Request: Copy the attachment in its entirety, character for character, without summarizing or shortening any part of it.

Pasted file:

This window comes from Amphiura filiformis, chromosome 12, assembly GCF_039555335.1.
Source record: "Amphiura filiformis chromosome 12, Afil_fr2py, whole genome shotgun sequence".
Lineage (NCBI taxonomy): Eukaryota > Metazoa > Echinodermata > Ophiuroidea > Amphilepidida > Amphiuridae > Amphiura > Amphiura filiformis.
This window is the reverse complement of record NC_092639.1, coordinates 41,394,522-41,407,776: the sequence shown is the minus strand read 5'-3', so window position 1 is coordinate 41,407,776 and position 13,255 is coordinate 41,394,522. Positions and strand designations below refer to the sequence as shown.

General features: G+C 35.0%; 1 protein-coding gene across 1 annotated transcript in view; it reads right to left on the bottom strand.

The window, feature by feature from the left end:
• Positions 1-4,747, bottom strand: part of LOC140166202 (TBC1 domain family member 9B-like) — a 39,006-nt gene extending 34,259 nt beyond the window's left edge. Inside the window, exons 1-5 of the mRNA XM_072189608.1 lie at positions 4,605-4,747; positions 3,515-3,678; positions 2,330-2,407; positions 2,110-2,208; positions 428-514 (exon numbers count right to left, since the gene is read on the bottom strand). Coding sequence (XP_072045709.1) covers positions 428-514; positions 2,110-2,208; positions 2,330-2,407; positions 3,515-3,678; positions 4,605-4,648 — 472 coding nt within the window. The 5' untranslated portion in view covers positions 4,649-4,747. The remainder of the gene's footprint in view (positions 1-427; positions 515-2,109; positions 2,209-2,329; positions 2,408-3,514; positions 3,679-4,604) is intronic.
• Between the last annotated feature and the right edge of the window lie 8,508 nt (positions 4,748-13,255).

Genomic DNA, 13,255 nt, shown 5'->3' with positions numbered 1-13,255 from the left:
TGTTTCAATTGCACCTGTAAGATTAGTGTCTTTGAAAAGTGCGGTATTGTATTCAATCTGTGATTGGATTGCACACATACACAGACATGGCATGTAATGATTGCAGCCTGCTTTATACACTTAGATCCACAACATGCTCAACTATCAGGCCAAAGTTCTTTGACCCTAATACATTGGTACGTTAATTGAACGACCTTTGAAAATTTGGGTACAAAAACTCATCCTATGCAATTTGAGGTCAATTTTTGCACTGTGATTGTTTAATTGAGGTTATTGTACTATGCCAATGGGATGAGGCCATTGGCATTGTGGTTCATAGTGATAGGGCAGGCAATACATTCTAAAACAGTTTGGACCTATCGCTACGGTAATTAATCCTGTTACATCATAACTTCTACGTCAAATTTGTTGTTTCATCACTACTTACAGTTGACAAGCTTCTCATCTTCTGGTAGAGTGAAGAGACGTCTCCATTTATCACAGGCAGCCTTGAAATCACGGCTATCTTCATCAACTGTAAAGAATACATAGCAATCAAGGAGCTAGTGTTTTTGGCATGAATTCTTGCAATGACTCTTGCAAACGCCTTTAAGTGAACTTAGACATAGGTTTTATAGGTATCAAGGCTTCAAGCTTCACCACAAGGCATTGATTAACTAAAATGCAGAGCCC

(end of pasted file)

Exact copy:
This window comes from Amphiura filiformis, chromosome 12, assembly GCF_039555335.1.
Source record: "Amphiura filiformis chromosome 12, Afil_fr2py, whole genome shotgun sequence".
Lineage (NCBI taxonomy): Eukaryota > Metazoa > Echinodermata > Ophiuroidea > Amphilepidida > Amphiuridae > Amphiura > Amphiura filiformis.
This window is the reverse complement of record NC_092639.1, coordinates 41,394,522-41,407,776: the sequence shown is the minus strand read 5'-3', so window position 1 is coordinate 41,407,776 and position 13,255 is coordinate 41,394,522. Positions and strand designations below refer to the sequence as shown.

General features: G+C 35.0%; 1 protein-coding gene across 1 annotated transcript in view; it reads right to left on the bottom strand.

The window, feature by feature from the left end:
• Positions 1-4,747, bottom strand: part of LOC140166202 (TBC1 domain family member 9B-like) — a 39,006-nt gene extending 34,259 nt beyond the window's left edge. Inside the window, exons 1-5 of the mRNA XM_072189608.1 lie at positions 4,605-4,747; positions 3,515-3,678; positions 2,330-2,407; positions 2,110-2,208; positions 428-514 (exon numbers count right to left, since the gene is read on the bottom strand). Coding sequence (XP_072045709.1) covers positions 428-514; positions 2,110-2,208; positions 2,330-2,407; positions 3,515-3,678; positions 4,605-4,648 — 472 coding nt within the window. The 5' untranslated portion in view covers positions 4,649-4,747. The remainder of the gene's footprint in view (positions 1-427; positions 515-2,109; positions 2,209-2,329; positions 2,408-3,514; positions 3,679-4,604) is intronic.
• Between the last annotated feature and the right edge of the window lie 8,508 nt (positions 4,748-13,255).

Genomic DNA, 13,255 nt, shown 5'->3' with positions numbered 1-13,255 from the left:
TGTTTCAATTGCACCTGTAAGATTAGTGTCTTTGAAAAGTGCGGTATTGTATTCAATCTGTGATTGGATTGCACACATACACAGACATGGCATGTAATGATTGCAGCCTGCTTTATACACTTAGATCCACAACATGCTCAACTATCAGGCCAAAGTTCTTTGACCCTAATACATTGGTACGTTAATTGAACGACCTTTGAAAATTTGGGTACAAAAACTCATCCTATGCAATTTGAGGTCAATTTTTGCACTGTGATTGTTTAATTGAGGTTATTGTACTATGCCAATGGGATGAGGCCATTGGCATTGTGGTTCATAGTGATAGGGCAGGCAATACATTCTAAAACAGTTTGGACCTATCGCTACGGTAATTAATCCTGTTACATCATAACTTCTACGTCAAATTTGTTGTTTCATCACTACTTACAGTTGACAAGCTTCTCATCTTCTGGTAGAGTGAAGAGACGTCTCCATTTATCACAGGCAGCCTTGAAATCACGGCTATCTTCATCAACTGTAAAGAATACATAGCAATCAAGGAGCTAGTGTTTTTGGCATGAATTCTTGCAATGACTCTTGCAAACGCCTTTAAGTGAACTTAGACATAGGTTTTATAGGTATCAAGGCTTCAAGCTTCACCACAAGGCATTGATTAACTAAAATGCAGAGCCC